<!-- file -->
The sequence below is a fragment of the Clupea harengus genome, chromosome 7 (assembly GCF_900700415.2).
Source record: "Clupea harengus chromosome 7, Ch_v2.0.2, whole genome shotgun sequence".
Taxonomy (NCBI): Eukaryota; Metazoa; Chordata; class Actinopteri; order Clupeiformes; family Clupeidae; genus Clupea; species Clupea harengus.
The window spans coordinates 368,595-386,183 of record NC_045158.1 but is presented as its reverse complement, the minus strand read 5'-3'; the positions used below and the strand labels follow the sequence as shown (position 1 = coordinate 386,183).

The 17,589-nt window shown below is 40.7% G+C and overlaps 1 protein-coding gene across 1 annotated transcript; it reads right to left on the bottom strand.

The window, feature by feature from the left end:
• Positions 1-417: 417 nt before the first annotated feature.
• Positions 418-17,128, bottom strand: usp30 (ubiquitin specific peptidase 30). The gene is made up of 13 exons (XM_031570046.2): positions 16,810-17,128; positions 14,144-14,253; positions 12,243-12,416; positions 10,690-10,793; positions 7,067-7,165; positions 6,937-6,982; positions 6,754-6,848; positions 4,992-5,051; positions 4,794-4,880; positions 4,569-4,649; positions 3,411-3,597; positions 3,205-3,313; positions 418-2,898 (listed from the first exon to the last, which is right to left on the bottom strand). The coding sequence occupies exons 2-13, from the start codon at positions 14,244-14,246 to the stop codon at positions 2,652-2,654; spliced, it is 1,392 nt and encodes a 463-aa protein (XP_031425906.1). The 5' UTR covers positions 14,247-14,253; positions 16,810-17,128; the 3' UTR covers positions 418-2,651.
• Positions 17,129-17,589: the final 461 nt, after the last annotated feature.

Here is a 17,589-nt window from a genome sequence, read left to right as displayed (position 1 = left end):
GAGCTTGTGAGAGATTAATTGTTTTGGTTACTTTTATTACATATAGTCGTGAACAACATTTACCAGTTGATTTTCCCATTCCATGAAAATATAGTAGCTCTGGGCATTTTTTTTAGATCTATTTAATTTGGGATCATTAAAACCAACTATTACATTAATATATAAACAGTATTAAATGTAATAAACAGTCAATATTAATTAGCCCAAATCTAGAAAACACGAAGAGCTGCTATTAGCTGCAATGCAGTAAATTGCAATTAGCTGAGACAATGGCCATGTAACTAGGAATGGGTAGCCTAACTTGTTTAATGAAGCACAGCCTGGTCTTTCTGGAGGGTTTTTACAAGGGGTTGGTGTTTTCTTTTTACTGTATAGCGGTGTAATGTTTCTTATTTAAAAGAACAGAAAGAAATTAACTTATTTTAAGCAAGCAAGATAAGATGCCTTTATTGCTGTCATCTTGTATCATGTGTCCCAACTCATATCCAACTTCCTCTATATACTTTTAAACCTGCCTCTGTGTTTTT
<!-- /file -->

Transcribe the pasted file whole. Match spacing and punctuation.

The sequence below is a fragment of the Clupea harengus genome, chromosome 7 (assembly GCF_900700415.2).
Source record: "Clupea harengus chromosome 7, Ch_v2.0.2, whole genome shotgun sequence".
Taxonomy (NCBI): Eukaryota; Metazoa; Chordata; class Actinopteri; order Clupeiformes; family Clupeidae; genus Clupea; species Clupea harengus.
The window spans coordinates 368,595-386,183 of record NC_045158.1 but is presented as its reverse complement, the minus strand read 5'-3'; the positions used below and the strand labels follow the sequence as shown (position 1 = coordinate 386,183).

The 17,589-nt window shown below is 40.7% G+C and overlaps 1 protein-coding gene across 1 annotated transcript; it reads right to left on the bottom strand.

The window, feature by feature from the left end:
• Positions 1-417: 417 nt before the first annotated feature.
• Positions 418-17,128, bottom strand: usp30 (ubiquitin specific peptidase 30). The gene is made up of 13 exons (XM_031570046.2): positions 16,810-17,128; positions 14,144-14,253; positions 12,243-12,416; positions 10,690-10,793; positions 7,067-7,165; positions 6,937-6,982; positions 6,754-6,848; positions 4,992-5,051; positions 4,794-4,880; positions 4,569-4,649; positions 3,411-3,597; positions 3,205-3,313; positions 418-2,898 (listed from the first exon to the last, which is right to left on the bottom strand). The coding sequence occupies exons 2-13, from the start codon at positions 14,244-14,246 to the stop codon at positions 2,652-2,654; spliced, it is 1,392 nt and encodes a 463-aa protein (XP_031425906.1). The 5' UTR covers positions 14,247-14,253; positions 16,810-17,128; the 3' UTR covers positions 418-2,651.
• Positions 17,129-17,589: the final 461 nt, after the last annotated feature.

Here is a 17,589-nt window from a genome sequence, read left to right as displayed (position 1 = left end):
GAGCTTGTGAGAGATTAATTGTTTTGGTTACTTTTATTACATATAGTCGTGAACAACATTTACCAGTTGATTTTCCCATTCCATGAAAATATAGTAGCTCTGGGCATTTTTTTTAGATCTATTTAATTTGGGATCATTAAAACCAACTATTACATTAATATATAAACAGTATTAAATGTAATAAACAGTCAATATTAATTAGCCCAAATCTAGAAAACACGAAGAGCTGCTATTAGCTGCAATGCAGTAAATTGCAATTAGCTGAGACAATGGCCATGTAACTAGGAATGGGTAGCCTAACTTGTTTAATGAAGCACAGCCTGGTCTTTCTGGAGGGTTTTTACAAGGGGTTGGTGTTTTCTTTTTACTGTATAGCGGTGTAATGTTTCTTATTTAAAAGAACAGAAAGAAATTAACTTATTTTAAGCAAGCAAGATAAGATGCCTTTATTGCTGTCATCTTGTATCATGTGTCCCAACTCATATCCAACTTCCTCTATATACTTTTAAACCTGCCTCTGTGTTTTT